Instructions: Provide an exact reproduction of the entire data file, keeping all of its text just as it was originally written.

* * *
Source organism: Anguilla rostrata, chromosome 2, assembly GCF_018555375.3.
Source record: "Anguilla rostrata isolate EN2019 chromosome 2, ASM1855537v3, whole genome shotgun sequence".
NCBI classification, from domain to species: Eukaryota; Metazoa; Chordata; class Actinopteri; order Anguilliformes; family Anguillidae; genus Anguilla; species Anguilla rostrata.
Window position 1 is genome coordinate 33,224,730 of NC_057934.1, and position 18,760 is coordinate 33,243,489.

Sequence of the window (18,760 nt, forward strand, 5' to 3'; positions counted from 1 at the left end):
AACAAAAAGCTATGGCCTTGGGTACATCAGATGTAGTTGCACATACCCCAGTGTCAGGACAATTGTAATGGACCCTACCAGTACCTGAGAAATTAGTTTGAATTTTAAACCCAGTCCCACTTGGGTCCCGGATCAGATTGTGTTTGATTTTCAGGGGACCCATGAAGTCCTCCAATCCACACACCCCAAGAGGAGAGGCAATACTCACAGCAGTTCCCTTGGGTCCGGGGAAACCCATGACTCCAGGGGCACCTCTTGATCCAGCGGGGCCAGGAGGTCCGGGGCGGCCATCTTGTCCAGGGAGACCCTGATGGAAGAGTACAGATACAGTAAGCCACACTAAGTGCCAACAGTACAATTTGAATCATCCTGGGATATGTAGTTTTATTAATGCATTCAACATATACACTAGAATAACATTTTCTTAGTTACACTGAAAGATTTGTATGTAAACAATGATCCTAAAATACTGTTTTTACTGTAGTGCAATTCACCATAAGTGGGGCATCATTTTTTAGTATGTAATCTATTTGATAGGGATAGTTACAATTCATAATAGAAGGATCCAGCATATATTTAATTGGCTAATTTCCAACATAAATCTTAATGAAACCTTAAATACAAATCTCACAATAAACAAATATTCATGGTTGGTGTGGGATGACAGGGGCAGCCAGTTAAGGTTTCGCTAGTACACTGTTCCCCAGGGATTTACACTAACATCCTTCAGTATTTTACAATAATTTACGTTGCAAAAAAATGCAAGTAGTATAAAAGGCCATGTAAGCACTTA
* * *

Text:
Source organism: Anguilla rostrata, chromosome 2, assembly GCF_018555375.3.
Source record: "Anguilla rostrata isolate EN2019 chromosome 2, ASM1855537v3, whole genome shotgun sequence".
NCBI classification, from domain to species: Eukaryota; Metazoa; Chordata; class Actinopteri; order Anguilliformes; family Anguillidae; genus Anguilla; species Anguilla rostrata.
Window position 1 is genome coordinate 33,224,730 of NC_057934.1, and position 18,760 is coordinate 33,243,489.

Sequence of the window (18,760 nt, forward strand, 5' to 3'; positions counted from 1 at the left end):
AACAAAAAGCTATGGCCTTGGGTACATCAGATGTAGTTGCACATACCCCAGTGTCAGGACAATTGTAATGGACCCTACCAGTACCTGAGAAATTAGTTTGAATTTTAAACCCAGTCCCACTTGGGTCCCGGATCAGATTGTGTTTGATTTTCAGGGGACCCATGAAGTCCTCCAATCCACACACCCCAAGAGGAGAGGCAATACTCACAGCAGTTCCCTTGGGTCCGGGGAAACCCATGACTCCAGGGGCACCTCTTGATCCAGCGGGGCCAGGAGGTCCGGGGCGGCCATCTTGTCCAGGGAGACCCTGATGGAAGAGTACAGATACAGTAAGCCACACTAAGTGCCAACAGTACAATTTGAATCATCCTGGGATATGTAGTTTTATTAATGCATTCAACATATACACTAGAATAACATTTTCTTAGTTACACTGAAAGATTTGTATGTAAACAATGATCCTAAAATACTGTTTTTACTGTAGTGCAATTCACCATAAGTGGGGCATCATTTTTTAGTATGTAATCTATTTGATAGGGATAGTTACAATTCATAATAGAAGGATCCAGCATATATTTAATTGGCTAATTTCCAACATAAATCTTAATGAAACCTTAAATACAAATCTCACAATAAACAAATATTCATGGTTGGTGTGGGATGACAGGGGCAGCCAGTTAAGGTTTCGCTAGTACACTGTTCCCCAGGGATTTACACTAACATCCTTCAGTATTTTACAATAATTTACGTTGCAAAAAAATGCAAGTAGTATAAAAGGCCATGTAAGCACTTA